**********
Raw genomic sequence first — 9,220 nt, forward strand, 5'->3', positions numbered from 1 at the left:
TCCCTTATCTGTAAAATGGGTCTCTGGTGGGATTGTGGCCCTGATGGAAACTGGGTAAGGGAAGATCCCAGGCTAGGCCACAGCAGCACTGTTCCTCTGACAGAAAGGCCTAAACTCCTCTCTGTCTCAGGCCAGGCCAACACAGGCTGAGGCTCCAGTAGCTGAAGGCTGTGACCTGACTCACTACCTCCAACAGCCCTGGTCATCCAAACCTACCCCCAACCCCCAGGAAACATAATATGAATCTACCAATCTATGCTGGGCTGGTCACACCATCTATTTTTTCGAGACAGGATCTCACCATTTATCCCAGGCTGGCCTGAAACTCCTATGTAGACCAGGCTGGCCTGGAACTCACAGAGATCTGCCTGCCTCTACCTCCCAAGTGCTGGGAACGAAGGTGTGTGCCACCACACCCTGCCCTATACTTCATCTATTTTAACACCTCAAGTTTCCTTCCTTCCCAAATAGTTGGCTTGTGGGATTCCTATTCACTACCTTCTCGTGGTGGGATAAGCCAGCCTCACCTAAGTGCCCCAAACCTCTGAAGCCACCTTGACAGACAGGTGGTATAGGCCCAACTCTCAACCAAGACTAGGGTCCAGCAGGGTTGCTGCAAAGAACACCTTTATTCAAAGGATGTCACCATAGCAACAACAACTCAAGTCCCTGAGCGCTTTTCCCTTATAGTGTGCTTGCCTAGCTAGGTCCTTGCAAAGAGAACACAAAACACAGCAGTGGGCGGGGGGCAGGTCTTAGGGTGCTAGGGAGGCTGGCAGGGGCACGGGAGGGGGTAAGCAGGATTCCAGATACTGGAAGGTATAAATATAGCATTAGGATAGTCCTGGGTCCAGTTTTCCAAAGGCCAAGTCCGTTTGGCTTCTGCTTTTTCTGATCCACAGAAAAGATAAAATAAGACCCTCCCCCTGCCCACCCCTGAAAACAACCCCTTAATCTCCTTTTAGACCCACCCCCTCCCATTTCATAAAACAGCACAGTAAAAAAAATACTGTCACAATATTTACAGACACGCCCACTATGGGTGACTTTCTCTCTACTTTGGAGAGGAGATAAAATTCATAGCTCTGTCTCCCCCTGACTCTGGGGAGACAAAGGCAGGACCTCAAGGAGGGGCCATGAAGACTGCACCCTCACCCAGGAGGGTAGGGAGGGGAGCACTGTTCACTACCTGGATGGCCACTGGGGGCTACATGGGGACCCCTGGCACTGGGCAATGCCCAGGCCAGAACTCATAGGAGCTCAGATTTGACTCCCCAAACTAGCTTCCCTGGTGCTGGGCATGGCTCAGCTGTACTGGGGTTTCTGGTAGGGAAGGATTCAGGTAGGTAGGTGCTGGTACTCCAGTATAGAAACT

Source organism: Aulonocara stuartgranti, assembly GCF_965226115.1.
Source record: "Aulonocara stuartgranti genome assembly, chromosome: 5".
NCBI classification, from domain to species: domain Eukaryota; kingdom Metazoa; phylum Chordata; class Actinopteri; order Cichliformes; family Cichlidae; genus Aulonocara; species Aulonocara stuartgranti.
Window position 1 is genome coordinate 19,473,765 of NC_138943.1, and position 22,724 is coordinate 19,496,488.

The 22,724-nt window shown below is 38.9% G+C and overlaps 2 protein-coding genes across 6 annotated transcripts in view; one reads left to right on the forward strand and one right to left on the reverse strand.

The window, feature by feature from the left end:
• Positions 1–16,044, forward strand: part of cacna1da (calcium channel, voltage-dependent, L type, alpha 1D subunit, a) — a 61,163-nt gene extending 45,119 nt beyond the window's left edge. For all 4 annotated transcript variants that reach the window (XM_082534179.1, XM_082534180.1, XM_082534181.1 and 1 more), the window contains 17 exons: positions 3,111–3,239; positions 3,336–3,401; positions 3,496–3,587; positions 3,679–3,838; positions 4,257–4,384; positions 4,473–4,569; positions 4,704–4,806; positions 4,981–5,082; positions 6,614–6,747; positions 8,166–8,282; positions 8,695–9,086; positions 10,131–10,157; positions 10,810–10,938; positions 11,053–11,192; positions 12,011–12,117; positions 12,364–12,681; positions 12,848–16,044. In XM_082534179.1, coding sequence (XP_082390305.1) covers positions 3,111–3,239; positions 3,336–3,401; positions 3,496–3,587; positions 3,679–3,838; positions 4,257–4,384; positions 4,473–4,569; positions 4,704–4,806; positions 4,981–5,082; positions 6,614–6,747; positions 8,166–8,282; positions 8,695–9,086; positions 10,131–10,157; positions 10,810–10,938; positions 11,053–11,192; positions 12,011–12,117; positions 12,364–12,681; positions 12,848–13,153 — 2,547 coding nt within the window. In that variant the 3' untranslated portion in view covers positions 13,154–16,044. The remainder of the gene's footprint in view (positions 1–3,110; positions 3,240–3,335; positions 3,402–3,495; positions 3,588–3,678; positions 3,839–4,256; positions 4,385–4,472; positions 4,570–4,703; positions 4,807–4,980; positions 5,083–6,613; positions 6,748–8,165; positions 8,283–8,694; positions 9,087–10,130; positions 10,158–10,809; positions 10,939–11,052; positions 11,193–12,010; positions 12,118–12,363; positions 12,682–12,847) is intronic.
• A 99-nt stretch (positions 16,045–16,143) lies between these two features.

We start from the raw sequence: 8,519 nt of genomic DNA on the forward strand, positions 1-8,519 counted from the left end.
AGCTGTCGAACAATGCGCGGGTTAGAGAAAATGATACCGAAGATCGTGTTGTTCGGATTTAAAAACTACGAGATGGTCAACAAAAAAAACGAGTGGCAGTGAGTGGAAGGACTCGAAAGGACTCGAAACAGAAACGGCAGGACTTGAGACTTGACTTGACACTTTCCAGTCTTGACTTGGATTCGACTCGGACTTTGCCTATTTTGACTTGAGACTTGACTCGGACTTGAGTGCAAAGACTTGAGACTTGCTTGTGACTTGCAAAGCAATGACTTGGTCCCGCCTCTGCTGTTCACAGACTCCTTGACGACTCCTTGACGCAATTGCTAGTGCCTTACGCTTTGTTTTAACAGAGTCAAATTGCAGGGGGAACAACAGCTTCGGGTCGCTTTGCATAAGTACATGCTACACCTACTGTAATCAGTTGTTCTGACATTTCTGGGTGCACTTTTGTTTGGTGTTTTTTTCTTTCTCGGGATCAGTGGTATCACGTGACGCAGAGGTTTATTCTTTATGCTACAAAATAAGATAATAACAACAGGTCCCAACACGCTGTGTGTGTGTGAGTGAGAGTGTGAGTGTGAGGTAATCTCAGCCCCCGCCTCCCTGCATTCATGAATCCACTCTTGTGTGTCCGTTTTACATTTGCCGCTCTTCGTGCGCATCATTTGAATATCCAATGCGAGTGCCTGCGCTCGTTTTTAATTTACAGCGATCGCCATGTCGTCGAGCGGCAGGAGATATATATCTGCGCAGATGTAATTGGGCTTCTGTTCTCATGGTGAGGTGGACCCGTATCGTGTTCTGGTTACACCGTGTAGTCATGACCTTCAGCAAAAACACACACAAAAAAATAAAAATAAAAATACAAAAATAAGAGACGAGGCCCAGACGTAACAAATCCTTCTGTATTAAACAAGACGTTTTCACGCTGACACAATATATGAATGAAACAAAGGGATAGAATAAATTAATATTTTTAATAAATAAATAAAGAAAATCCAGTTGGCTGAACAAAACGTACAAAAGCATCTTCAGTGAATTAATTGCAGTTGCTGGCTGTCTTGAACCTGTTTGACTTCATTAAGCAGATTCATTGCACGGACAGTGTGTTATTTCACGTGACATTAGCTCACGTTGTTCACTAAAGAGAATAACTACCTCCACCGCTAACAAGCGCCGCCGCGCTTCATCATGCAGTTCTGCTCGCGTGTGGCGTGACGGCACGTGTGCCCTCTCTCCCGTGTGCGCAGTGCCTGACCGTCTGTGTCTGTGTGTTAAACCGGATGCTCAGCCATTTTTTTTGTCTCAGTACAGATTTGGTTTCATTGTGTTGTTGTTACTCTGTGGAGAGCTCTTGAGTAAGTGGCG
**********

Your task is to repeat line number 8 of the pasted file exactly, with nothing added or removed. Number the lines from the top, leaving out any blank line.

The window, feature by feature from the left end: